US Venture Capital Markets Impacted By Relatively High Inflation and Interest Rates in H1 2024 – Report

PitchBook has provided their 2024 US Venture Capital Outlook as part of a comprehensive  Midyear Update. Expectations for the turnaround in the VC market entering 2024 were not especially high, the research-focused firm noted in a recent update.

PitchBook pointed out that the headwinds that triggered the market slowdown were “well entrenched in the economy, and balance had not been found to offset the heightened risks.”

PitchBook also mentioned that through the first six months of 2024, inflation continued “to be sticky, interest rates remained at the high level they ended 2023 with, and geopolitical events kept a haze on the horizon.”

PitchBook revealed in its extensive update that venture has unsurprisingly been slow. Overall exits have “been poor, despite several high-visibility IPOs.”

Fundraising had one of “the slowest quarters since 2017 in Q1, and Q2 has been a struggle even though several name-brand VCs raised billions of dollars.”

Dealmaking has leaned heavily on AI, which continues “to make headlines with high valuations and large deals.”

There does seem to “be a higher degree of desperation from the market.” The PitchBook analysts further noted that with “more than 55,000 companies currently VC-backed, many companies are facing last-ditch options for continuing growth and development.”

The report added that many of the M&A exit transactions they have collected in 2024 are small, even to the size “that transaction values have gone unreported.”

Down rounds continue to “pick up as well, as companies concede with investors to secure funding.”

Venture market resets take time.

As stated in the PitchBook update, valuations remain relatively high, especially “for AI companies, and the aggregate value of unicorns is higher than ever.”

However, one of the consequences of “the slowdown now adding excessive pressure to the market is the lack of returns.”

PitchBook data shows that the rate of distributions “back to LPs is at its lowest since 2009.”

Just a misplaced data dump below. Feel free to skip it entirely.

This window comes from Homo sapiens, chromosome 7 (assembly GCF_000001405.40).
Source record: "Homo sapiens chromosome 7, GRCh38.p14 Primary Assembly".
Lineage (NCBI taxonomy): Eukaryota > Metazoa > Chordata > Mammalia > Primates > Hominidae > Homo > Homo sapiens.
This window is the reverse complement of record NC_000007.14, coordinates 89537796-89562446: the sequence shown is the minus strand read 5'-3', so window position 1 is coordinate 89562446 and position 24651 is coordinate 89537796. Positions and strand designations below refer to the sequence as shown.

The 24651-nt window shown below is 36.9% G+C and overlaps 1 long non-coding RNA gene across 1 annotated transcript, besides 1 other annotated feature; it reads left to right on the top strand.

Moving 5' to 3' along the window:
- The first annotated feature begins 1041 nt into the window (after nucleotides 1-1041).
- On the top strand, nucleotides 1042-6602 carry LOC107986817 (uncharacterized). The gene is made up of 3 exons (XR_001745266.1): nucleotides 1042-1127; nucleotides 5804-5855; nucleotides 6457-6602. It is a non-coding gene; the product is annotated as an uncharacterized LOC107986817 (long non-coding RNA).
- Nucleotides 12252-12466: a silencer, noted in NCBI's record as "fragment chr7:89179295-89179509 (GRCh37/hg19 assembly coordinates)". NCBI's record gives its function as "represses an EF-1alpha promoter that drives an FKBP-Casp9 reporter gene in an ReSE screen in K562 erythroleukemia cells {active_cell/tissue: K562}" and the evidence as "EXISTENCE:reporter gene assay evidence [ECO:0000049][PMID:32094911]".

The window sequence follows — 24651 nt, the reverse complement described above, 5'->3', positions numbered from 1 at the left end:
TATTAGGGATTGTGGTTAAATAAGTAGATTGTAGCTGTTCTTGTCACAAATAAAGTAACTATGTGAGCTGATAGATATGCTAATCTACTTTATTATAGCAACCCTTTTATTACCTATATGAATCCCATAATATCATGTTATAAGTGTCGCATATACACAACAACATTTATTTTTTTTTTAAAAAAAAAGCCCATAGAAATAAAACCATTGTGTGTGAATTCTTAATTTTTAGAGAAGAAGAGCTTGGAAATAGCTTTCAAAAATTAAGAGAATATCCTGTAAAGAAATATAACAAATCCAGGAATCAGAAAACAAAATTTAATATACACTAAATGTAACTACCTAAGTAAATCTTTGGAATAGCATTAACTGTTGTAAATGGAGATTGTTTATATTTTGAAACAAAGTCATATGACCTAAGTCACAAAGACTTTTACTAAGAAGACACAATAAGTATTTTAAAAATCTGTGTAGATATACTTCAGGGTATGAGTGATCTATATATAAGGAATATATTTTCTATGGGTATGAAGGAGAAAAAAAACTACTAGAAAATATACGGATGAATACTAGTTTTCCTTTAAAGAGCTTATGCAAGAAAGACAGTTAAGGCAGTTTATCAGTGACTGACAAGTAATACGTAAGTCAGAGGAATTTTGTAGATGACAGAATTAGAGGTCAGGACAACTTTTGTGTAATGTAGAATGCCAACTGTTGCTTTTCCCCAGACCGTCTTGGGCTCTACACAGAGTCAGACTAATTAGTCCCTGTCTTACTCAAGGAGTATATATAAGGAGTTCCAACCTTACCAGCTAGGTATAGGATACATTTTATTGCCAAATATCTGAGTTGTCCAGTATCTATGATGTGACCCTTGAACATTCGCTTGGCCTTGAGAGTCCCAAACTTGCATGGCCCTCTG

The market is exponentially “larger than it was back then, making the exposure of the LP community to VC that much higher.” With fewer returns and less capital to recycle into the market, the “full impact of the slowdown may still be ahead.”

As mentioned in the update, the Federal Reserve (the Fed) has yet to raise rates since July 2023, “reinforcing expectations that the central bank has concluded its current cycle of rate hikes.”

The researchers observed:

“Continued slowed inflation is even more likely, given that many supply chain bottlenecks brought about by the global COVID-19 pandemic appear to be largely resolved. There exists a correlation between supply chains and inflation, as evidenced in the Global Supply Chain Pressure Index; as of October 2023, the index has fallen significantly from its highest-ever peak in December 2021.”

They added:

“Market volatility is also on a downward trend, as reflected in the Cboe Volatility Index (VIX), commonly known as Wall Street’s fear gauge. Presently, the VIX stands at around 13, below its long-term median of 18 and significantly lower than the peaks witnessed over the past 18 months—like the 37.52 recorded in March 2022.”

PitchBook also mentioned that on the investor side, lower volatility “reduces the perceived risks associated with IPO investments by minimizing concerns about sudden and adverse market swings, thus potentially encouraging even more participation.”

PitchBook added that it would “be difficult to say the IPO market has reopened or even to call the activity in H1 a slight opening of a window.”

Four large tech IPOs were completed “for about $17 billion in exit value, but four is a small number.”

Just 22 companies have completed IPOs through May (at the time of writing), so the big question to answer is “why?”

To start, inflation has remained “above the Fed’s 2% target.”

This has tanked the “idea of a high number of rate cuts this year that would, theoretically, boost the market.”

Now, the expectation for the number of cuts has “lowered and been pushed back.”

The researchers also shared:

“With the exit environment remaining largely closed in 2023, the rate at which capital is being distributed, as a portion of fund net asset value, is at the lowest level since 2003. One of the major reasons for the poor distribution has been a lack of tech IPOs. Public listings generated above 15.4% of the yearly public exits in 2021 but dropped to 5.8% and 8.4% in 2022 and 2023 YTD, respectively, as public market investors have shied away from riskier tech bets.”

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